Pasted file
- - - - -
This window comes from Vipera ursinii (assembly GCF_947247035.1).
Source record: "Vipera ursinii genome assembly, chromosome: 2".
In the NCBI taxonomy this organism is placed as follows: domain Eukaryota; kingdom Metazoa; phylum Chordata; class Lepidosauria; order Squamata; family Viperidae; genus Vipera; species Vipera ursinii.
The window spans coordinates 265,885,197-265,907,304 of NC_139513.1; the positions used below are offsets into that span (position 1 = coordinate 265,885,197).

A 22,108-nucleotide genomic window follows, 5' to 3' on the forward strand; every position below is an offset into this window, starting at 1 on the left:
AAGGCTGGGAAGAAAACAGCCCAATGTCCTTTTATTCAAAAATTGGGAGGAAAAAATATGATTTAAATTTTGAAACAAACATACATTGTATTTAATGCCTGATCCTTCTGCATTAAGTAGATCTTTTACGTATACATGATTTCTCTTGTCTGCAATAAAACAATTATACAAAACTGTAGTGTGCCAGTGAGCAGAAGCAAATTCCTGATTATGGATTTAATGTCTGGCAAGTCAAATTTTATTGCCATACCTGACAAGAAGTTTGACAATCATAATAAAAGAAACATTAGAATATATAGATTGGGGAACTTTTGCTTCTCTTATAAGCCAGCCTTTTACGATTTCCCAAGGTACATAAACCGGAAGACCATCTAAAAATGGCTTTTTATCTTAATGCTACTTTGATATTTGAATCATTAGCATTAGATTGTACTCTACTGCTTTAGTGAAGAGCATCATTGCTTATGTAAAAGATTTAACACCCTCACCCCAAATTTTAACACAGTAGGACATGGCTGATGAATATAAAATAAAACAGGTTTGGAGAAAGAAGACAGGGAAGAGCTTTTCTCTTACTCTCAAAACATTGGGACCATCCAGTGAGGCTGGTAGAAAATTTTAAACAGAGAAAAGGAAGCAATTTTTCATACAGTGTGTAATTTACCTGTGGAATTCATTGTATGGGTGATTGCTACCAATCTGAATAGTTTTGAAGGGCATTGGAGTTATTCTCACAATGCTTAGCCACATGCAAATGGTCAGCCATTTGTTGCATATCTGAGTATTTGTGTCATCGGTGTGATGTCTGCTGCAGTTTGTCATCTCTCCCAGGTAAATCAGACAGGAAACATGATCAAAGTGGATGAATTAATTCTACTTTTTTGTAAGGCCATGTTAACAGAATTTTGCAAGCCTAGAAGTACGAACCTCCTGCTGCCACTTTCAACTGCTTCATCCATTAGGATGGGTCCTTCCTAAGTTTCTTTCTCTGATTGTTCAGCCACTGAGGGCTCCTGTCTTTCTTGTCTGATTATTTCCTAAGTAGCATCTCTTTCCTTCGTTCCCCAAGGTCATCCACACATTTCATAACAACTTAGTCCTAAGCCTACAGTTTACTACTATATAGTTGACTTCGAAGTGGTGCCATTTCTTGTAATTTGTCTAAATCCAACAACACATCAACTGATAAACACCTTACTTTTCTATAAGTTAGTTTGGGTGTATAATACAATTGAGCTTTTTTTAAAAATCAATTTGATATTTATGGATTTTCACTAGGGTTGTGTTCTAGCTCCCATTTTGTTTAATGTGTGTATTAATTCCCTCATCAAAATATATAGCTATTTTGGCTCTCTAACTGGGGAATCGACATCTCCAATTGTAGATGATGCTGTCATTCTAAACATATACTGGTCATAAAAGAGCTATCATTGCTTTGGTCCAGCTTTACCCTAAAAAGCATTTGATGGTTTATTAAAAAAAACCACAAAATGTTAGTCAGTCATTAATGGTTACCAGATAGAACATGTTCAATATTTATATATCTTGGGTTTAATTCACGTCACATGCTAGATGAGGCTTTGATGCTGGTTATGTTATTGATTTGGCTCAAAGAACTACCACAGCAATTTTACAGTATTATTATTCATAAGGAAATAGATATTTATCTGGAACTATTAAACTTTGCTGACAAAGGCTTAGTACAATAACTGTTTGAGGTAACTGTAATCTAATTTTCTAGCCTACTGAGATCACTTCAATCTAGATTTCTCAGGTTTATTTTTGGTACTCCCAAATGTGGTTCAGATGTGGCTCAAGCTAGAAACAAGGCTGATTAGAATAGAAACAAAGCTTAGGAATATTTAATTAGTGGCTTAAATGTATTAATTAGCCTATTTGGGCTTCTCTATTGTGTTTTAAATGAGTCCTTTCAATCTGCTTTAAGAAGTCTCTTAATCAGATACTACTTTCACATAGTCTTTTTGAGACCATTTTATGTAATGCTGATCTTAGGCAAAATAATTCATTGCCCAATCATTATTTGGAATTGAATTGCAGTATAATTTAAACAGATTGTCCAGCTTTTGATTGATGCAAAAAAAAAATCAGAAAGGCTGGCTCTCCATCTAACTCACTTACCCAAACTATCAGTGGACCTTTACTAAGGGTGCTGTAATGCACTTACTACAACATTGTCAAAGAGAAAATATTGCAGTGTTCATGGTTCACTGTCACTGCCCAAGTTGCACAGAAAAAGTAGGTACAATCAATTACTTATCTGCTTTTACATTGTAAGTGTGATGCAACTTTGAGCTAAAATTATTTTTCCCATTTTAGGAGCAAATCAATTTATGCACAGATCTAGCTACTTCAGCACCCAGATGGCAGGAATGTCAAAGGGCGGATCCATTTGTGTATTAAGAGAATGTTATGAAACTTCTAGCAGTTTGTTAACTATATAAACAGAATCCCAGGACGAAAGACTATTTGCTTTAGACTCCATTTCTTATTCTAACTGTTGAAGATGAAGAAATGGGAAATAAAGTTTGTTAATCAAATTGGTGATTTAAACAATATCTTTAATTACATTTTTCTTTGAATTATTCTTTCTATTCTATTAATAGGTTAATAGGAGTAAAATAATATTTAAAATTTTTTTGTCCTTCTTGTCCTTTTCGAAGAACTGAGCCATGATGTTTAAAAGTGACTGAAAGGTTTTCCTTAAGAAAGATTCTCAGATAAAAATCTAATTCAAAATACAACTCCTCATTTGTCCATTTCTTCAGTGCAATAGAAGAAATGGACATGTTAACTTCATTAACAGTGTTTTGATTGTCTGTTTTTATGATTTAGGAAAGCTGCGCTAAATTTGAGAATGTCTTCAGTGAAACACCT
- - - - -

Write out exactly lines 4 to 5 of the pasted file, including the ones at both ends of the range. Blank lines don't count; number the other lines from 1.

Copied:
The window spans coordinates 265,885,197-265,907,304 of NC_139513.1; the positions used below are offsets into that span (position 1 = coordinate 265,885,197).

A 22,108-nucleotide genomic window follows, 5' to 3' on the forward strand; every position below is an offset into this window, starting at 1 on the left: